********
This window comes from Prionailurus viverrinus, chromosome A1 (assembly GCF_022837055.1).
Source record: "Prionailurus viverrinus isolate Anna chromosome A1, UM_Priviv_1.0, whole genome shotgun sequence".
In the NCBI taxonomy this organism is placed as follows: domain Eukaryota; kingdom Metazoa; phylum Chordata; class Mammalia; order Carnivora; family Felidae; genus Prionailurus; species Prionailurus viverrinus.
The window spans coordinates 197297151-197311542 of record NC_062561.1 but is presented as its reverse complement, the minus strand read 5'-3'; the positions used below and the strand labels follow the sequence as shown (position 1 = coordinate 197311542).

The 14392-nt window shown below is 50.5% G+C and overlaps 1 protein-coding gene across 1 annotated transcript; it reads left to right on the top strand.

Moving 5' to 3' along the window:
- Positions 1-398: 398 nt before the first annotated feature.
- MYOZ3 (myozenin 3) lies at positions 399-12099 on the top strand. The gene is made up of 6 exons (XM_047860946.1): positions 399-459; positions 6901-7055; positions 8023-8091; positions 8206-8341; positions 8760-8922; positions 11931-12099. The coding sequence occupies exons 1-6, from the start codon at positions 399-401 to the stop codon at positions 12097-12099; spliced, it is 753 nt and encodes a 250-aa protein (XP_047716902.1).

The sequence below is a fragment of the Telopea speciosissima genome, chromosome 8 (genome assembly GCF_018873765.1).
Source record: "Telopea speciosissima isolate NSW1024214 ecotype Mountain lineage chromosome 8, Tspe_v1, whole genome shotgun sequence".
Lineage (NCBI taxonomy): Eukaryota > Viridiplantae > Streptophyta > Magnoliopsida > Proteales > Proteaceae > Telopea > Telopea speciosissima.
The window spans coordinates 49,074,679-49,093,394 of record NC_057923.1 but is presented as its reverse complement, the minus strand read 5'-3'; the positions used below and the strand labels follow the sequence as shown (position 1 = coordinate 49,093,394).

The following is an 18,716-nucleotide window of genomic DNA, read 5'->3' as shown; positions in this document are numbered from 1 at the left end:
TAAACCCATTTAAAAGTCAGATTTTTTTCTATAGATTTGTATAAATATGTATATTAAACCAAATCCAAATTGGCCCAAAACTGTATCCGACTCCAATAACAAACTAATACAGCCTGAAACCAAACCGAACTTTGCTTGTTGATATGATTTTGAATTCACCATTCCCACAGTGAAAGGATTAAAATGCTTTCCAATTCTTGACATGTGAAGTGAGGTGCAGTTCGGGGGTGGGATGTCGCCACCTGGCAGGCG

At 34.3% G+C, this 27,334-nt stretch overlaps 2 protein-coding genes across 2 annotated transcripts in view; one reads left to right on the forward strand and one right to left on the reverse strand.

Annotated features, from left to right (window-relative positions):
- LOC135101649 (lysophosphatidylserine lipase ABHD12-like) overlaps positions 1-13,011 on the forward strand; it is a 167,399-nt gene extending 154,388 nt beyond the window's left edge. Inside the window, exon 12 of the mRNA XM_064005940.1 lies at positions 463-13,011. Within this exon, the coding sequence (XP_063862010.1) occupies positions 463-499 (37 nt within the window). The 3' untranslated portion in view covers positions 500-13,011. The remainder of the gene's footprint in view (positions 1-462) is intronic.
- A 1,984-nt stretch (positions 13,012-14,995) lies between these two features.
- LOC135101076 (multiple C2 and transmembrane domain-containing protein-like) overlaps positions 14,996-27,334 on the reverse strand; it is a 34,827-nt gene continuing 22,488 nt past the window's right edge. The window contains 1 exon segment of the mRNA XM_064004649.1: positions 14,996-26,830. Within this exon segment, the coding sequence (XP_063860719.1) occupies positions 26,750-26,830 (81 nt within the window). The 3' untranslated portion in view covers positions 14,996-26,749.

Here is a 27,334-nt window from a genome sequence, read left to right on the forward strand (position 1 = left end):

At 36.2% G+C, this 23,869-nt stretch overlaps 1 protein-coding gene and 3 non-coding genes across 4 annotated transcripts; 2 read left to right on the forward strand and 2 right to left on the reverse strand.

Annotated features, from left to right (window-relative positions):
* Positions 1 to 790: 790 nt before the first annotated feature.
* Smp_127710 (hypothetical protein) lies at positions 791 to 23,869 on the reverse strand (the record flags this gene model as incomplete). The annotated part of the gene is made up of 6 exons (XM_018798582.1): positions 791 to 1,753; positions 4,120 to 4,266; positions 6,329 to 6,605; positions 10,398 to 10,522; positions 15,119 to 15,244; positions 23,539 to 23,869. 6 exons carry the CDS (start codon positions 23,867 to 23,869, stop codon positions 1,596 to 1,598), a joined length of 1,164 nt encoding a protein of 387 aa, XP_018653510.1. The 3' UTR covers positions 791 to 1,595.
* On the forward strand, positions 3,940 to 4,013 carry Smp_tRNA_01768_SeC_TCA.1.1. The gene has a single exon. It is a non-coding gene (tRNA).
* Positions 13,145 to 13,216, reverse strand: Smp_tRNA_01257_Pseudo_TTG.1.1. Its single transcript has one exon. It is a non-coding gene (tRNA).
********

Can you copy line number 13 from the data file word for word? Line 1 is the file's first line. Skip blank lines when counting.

The following is an 18,716-nucleotide window of genomic DNA, read 5'->3' as shown; positions in this document are numbered from 1 at the left end: